4513.0 - Criminal Courts, Australia, 2017-18 Quality Declaration 
Latest ISSUE Released at 11:30 AM (CANBERRA TIME) 28/02/2019   
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INDIGENOUS STATUS

This chapter presents Indigenous status1 data about defendants finalised in the criminal courts of New South Wales, Queensland, South Australia and the Northern Territory. Indigenous status data for other states and territories are not of sufficient quality and/or did not meet ABS standards for national reporting in 2017–18 (see Explanatory Notes 54–57).


ABORIGINAL AND TORRES STRAIT ISLANDER DEFENDANTS

During 2017–18, Aboriginal and Torres Strait Islander defendants finalised comprised:

  • 78% (5,723) in the Northern Territory
  • 23% (24,595) in Queensland
  • 19% (4,635) in South Australia
  • 16% (14,966) in New South Wales.

PROPORTION OF ALL DEFENDANTS FINALISED, Aboriginal and Torres Strait Islander defendants(a) by selected states and territories, 2016–17 to 2017–18
PROPORTION OF ALL DEFENDANTS FINALISED, Aboriginal and Torres Strait Islander defendants(a) by selected states and territories, 2016–17 to 2017–18
Footnote(s): (a) Excludes defendants with a principal offence of Dangerous or negligent operation of a vehicle (ANZSOC Sub-division 041) and Traffic and vehicle regulatory offences (ANZSOC Division 14). See Explanatory Note 56.

Australian Bureau of Statistics
Commonwealth of Australia 2019.


Between 2016–17 and 2017–18, there were decreases in the number of Aboriginal and Torres Strait Islander defendants in South Australia (7%, 375) and the Northern Territory (4%, 212). In comparison, increases were recorded in New South Wales (4%, 617 defendants) and Queensland (1%, 271 defendants). (Table 12)

The proportion of Aboriginal and Torres Strait Islander defendants remained stable, increasing by 3% or less within each state/territory during 2017–18.

Males accounted for the majority of Aboriginal and Torres Strait Islander defendants in each of the selected states and territories, ranging from 70% (17,173) in Queensland, to 82% (4,696) in the Northern Territory. (Table 13)

PRINCIPAL OFFENCE

Acts intended to cause injury was the most common principal offence for Aboriginal and Torres Strait Islander defendants in New South Wales (40%, 6,041), South Australia (32%, 1,482) and the Northern Territory (42%, 2,405). (Table 13)

In Queensland, Offences against justice were the most common for Aboriginal and Torres Strait Islander defendants (18%, 4,347). (Table 13)

ABORIGINAL AND TORRES STRAIT ISLANDER DEFENDANTS FINALISED(a), Proportion with a principal offence of Acts intended to cause injury, 2016–17 to 2017–18
ABORIGINAL AND TORRES STRAIT ISLANDER DEFENDANTS FINALISED(a), Proportion with a principal offence of Acts intended to cause injury, 2016–17 to 2017–18
Footnote(s): (a) Excludes defendants with a principal offence of Dangerous or negligent operation of a vehicle (ANZSOC Sub-division 041) and Traffic and vehicle regulatory offences (ANZSOC Division 14). See Explanatory Note 56.

Australian Bureau of Statistics
Commonwealth of Australia 2019.


PRINCIPAL SENTENCE

In each of the selected states and territories, the proportion of Aboriginal and Torres Strait Islander defendants proven guilty ranged from 67% (3,094) in South Australia to 84% (20,695) in Queensland.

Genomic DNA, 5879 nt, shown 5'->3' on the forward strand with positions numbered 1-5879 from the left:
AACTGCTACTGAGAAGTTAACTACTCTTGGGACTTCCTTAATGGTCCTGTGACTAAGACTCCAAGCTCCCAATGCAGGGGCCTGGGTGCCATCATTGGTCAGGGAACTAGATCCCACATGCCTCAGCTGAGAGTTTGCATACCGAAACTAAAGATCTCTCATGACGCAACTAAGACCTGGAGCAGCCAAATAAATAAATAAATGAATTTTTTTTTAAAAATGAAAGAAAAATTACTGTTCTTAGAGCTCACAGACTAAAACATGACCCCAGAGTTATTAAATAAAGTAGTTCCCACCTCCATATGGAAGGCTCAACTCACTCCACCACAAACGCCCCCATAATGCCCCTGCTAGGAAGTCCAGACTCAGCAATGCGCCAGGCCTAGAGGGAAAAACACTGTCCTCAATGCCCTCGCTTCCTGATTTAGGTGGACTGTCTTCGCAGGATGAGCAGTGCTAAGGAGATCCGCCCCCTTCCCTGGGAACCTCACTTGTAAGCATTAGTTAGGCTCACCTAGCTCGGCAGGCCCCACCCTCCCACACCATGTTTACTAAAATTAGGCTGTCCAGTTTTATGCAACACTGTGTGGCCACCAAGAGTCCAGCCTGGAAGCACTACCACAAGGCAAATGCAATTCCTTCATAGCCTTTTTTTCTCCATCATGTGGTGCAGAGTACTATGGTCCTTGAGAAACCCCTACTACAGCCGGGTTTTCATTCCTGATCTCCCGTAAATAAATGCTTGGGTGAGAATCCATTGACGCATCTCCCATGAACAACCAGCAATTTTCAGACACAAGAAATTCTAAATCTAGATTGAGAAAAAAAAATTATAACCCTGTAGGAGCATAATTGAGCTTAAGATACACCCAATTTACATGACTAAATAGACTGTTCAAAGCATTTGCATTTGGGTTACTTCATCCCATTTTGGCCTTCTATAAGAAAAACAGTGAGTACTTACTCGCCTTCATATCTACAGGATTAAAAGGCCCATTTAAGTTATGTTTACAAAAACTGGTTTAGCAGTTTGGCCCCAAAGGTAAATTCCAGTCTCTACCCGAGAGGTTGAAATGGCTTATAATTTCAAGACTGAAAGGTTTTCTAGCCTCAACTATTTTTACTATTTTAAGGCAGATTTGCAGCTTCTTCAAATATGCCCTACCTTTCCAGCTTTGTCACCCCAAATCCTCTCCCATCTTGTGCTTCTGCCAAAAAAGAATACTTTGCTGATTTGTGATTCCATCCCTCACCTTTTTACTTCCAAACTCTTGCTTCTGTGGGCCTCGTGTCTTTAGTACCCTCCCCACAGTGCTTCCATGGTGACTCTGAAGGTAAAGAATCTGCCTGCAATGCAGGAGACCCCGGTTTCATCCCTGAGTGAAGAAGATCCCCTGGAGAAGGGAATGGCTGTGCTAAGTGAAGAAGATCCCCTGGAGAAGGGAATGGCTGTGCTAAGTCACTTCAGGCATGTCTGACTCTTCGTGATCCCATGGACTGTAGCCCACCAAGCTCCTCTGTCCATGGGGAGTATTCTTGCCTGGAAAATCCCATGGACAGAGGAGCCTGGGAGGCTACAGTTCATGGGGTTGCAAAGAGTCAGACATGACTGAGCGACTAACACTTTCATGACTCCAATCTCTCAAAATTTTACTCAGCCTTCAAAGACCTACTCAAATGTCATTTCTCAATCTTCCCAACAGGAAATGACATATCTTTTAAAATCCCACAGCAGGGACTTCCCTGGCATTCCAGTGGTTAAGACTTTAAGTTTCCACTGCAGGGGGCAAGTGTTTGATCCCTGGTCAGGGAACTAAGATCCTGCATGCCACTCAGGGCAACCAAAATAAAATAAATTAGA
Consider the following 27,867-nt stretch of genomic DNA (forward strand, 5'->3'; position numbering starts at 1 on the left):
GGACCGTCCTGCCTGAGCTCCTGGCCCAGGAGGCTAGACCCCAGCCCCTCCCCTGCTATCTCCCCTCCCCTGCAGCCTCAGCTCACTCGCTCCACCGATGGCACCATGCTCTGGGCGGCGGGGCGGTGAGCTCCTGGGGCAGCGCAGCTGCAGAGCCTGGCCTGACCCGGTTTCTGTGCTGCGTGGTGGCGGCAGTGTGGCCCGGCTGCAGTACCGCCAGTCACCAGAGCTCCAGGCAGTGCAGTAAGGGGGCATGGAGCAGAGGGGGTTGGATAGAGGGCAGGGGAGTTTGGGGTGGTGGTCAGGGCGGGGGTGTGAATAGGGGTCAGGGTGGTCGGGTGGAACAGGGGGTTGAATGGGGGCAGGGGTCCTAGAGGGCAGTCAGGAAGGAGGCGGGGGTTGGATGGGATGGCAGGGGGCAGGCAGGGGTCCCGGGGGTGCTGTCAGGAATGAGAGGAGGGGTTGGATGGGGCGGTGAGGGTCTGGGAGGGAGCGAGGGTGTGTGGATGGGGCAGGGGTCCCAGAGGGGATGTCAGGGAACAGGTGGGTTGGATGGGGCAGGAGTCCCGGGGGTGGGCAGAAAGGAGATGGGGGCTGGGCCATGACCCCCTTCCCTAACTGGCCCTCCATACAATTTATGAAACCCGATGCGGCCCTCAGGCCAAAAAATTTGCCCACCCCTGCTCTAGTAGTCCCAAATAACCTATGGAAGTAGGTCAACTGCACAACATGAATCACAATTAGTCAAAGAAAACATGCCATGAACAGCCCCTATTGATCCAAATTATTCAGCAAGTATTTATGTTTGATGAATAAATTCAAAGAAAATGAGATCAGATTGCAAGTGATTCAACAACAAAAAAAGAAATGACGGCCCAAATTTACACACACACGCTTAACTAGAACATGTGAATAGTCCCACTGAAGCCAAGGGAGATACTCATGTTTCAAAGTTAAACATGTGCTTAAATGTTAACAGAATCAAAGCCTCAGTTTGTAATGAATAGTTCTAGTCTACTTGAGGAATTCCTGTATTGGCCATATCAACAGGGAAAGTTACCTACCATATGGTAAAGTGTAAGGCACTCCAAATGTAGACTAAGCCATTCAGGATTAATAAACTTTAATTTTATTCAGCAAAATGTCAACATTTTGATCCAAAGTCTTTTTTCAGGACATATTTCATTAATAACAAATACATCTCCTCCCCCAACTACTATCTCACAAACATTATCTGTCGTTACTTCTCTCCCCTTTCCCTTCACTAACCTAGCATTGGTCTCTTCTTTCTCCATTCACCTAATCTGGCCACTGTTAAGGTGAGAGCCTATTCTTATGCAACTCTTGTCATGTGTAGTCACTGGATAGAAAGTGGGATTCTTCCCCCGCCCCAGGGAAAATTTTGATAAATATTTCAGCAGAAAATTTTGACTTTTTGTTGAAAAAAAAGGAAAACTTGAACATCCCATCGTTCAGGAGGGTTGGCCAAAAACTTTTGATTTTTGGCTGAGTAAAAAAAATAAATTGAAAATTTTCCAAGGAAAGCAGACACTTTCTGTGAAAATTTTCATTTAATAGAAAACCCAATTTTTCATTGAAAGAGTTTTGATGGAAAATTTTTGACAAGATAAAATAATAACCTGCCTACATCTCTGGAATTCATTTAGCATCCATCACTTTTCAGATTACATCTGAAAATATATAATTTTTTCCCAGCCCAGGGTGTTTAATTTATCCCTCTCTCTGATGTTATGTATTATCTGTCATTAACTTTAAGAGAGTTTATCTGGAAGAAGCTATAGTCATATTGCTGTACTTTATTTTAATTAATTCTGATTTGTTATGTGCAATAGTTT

Of those proven guilty, the majority were sentenced to a non-custodial order in New South Wales (64%, 7,634), Queensland (76%, 15,741) and South Australia (69%, 2,122).

In the Northern Territory, the most common sentence for Aboriginal and Torres Strait Islander defendants was custody in a correctional institution (62%, 2,922). (Table 13)

The median sentence length for custody in a correctional institution2 for Aboriginal and Torres Strait Islander defendants ranged from 3 months in the Northern Territory to 12 months in New South Wales. (Table 61)


DEFENDANT RATES

The rate3 of Aboriginal and Torres Strait Islander defendants (per 100,000 Aboriginal and Torres Islander persons) was lower than five years ago in three of the four states/territories. Decreases between 2012–13 and 2017–18 occurred in:
  • South Australia, down 2,706 to 13,927 defendants
  • Northern Territory, down 1,539 to 9,288 defendants
  • Queensland, down 158 to 14,677 defendants.
    The only increase was in New South Wales, which went up by 1,256 since 2012–13, to 8,201 defendants in 2017–18. (Table 15)

    ABORIGINAL AND TORRES STRAIT ISLANDER DEFENDANT RATE(a)(b), Selected states and territories, 2012–13 to 2017–18
    ABORIGINAL AND TORRES STRAIT ISLANDER DEFENDANT RATE(a)(b), Selected states and territories, 2012–13 to 2017–18
    Footnote(s): (a) Rate per 100,000 Aboriginal and Torres Strait Islander persons for the state/territory of interest. (b) Excludes defendants with a principal offence of Dangerous or negligent operation of a vehicle (ANZSOC Sub-division 041) and Traffic and vehicle regulatory offences (ANZSOC Division 14). See Explanatory Note 56.

    Australian Bureau of Statistics
    Commonwealth of Australia 2019.


    Footnotes

    1 For more information on Indigenous status, see Explanatory Notes 54–57.
    2 Excluding life and indeterminate imprisonment (see Explanatory Note 48).
    3 For information on the crude rates of Aboriginal and Torres Strait Islander defendants, see Explanatory Notes 58–64.